More people are getting regular breast cancer screenings after pandemic dip but disparities remain
It will be 40 years this summer that Julie Burt has worked in the medical imaging field.
More than 20 of those years have been working at the Forest County Potawatomi Community Health and Wellness Center.
She’s now the Director of imaging, lead mammographer, and lab interim supervisor.
“I’ve seen a lot of things,” Burt said with a laugh.
At the start of the pandemic, the number of patients coming in for their yearly mammograms dropped off significantly.
Now she says those numbers are coming back up.
“We’ve picked up pretty much to pre-pandemic numbers again which is awesome. We still have a few minor percentages that are still in fear of COVID,” said Burt.
Forest County Potawatomi Community Health and Wellness hasn’t been alone in this.
According to the CDC, breast cancer screenings dropped 87% in 2020. There was a 98% decline in screenings for Native American women.
That’s even more staggering when you take into account that Native American women are 13% less likely than non-Hispanic white women to get a mammogram to begin with, according to a study recently published in the American Journal of Preventative Medicine.
Burt says those statistics match with what she’s seen over the years.
“I’ve had the privilege of talking to several tribal women over the years to find out what’s stopped them initially from coming in to have their mammograms, other than the fear factor. Tribal women are very private. Having a mammogram interferes with their space,” she said.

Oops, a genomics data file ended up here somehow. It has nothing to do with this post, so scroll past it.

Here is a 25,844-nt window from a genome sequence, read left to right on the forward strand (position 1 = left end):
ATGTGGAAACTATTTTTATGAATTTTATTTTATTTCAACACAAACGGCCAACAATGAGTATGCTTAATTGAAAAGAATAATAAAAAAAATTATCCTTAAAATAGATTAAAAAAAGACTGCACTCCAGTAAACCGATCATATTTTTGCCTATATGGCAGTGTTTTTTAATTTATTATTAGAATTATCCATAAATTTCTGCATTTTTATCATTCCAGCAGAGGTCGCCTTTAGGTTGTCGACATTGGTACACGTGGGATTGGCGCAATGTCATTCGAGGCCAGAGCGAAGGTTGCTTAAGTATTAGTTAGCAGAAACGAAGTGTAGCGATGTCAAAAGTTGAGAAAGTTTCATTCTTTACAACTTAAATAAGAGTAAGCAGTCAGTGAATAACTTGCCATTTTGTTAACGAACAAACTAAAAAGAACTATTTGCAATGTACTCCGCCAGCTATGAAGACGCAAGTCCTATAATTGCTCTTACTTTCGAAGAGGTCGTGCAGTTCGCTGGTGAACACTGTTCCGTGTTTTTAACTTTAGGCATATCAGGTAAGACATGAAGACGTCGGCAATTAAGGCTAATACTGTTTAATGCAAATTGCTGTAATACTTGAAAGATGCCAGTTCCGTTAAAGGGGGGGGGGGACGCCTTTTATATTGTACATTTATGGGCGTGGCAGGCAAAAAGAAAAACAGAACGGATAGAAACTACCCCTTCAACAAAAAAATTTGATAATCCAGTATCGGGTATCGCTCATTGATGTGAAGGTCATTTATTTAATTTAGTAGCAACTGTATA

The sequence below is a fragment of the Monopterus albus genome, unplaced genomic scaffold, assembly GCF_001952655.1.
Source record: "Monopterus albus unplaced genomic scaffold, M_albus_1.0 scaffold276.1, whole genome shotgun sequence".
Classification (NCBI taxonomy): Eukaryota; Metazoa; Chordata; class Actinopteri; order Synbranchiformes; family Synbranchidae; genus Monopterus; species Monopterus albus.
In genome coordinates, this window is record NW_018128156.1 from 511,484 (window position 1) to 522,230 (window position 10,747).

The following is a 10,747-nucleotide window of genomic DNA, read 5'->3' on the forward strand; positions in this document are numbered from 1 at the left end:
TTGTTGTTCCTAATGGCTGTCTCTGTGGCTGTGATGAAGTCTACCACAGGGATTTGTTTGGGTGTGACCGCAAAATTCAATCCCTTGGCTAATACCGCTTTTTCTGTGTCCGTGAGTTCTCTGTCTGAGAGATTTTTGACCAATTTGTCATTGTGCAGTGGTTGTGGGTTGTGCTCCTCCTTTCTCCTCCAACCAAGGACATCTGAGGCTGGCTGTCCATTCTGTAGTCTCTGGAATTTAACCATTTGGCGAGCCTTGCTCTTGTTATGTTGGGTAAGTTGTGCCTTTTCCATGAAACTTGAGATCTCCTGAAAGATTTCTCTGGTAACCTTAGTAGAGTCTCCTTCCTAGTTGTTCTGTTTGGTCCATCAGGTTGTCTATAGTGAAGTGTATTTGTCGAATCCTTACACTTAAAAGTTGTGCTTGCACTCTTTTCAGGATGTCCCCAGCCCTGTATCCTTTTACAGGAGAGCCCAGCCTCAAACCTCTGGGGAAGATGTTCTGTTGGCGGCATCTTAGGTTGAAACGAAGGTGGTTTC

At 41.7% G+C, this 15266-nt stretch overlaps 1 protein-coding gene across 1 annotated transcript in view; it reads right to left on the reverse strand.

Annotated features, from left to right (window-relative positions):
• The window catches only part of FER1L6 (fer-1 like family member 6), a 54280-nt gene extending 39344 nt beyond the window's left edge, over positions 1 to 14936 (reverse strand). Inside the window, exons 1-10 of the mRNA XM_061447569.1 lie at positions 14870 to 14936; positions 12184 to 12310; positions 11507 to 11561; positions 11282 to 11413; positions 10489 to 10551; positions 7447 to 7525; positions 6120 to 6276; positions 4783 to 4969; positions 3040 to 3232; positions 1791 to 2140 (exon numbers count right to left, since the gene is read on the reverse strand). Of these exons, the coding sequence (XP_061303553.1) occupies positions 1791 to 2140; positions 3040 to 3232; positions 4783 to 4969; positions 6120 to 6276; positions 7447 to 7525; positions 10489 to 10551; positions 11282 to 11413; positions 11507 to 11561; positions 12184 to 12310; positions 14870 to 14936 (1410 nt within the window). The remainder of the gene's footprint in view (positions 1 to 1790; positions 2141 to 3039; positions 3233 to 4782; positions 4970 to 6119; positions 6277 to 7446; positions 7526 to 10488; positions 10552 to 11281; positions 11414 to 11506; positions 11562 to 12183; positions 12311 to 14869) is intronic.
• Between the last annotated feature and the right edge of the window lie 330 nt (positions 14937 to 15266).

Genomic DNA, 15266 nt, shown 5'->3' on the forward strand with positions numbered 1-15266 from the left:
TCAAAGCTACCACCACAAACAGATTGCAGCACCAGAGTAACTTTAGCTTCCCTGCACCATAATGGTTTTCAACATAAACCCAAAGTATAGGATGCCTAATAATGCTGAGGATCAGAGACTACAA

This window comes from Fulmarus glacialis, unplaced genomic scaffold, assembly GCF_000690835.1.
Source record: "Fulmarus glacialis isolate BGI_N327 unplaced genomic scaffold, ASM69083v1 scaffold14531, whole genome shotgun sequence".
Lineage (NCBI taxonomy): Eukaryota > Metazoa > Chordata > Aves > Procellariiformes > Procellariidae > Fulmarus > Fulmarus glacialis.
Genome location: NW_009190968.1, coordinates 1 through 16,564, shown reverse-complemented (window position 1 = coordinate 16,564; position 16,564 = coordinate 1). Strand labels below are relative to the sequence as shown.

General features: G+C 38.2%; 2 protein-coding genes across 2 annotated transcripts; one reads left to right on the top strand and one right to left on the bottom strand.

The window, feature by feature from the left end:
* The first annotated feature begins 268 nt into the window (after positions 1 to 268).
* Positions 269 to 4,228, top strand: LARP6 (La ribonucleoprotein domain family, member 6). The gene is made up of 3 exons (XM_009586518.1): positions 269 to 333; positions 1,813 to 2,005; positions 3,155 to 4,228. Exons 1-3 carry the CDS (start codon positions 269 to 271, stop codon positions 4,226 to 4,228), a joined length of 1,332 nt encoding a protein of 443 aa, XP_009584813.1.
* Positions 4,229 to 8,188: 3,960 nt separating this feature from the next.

The same recent study that found Native American women were 13% less likely to get a mammogram also found that the gap between them and non-Hispanic white women actually decreased between 2005 and 2019, but not because more Native American women were getting mammograms.
Overall, the number of women getting regular mammograms declined.
Burt says it’s the fear factor she’s found among all women that is the most likely reason they won’t get a mammogram.
“Fear of the unknown that it’s going to hurt. Fear that there’s going to be a cancer there right away. It’s fear of talking to someone who’s had a mammogram and maybe they had a very difficult time with their mammogram for whatever reason,” said Burt.
Yearly screenings can help catch any potential cancers early making them more likely to successfully treat it.
But getting Native American women breast cancer screening is only one barrier.
There are also statistics that Native American women have a 7% higher cancer rate and a 10% higher death rate from breast cancer as compared to non-Hispanic white women.
It’s all these factors combined that motivate Burt to make sure Native American women and anyone else who comes in for a mammogram are comfortable and relaxed.
She encourages anyone that’s hesitant to come in and talk about it.
“The last thing we would ever want to do is hurt a patient. That is not our goal. Our goal is to get the best mammogram possible and it takes both of us to do it,” said Burt. “I’ll think they’ll be pleasantly surprised that it’s not what grandma or mom would have said 10, 20 years ago. It’s a lot easier nowadays.”
Burt says it’s recommended to start mammogram screenings at the age of 40.
These are the guidelines the American Indian Cancer Foundation shares:
- Women ages 40 to 44 have the option to start annual breast cancer screening
- Women ages 45 to 54 should have a mammogram once every year
- Women age 55 and older should switch to mammograms every two years or can continue with yearly screening
- Screening should continue as long as a woman is in good health and is expected to live at least 10 more years. Native women should always talk to a doctor or nurse right away if they notice any changes in their breast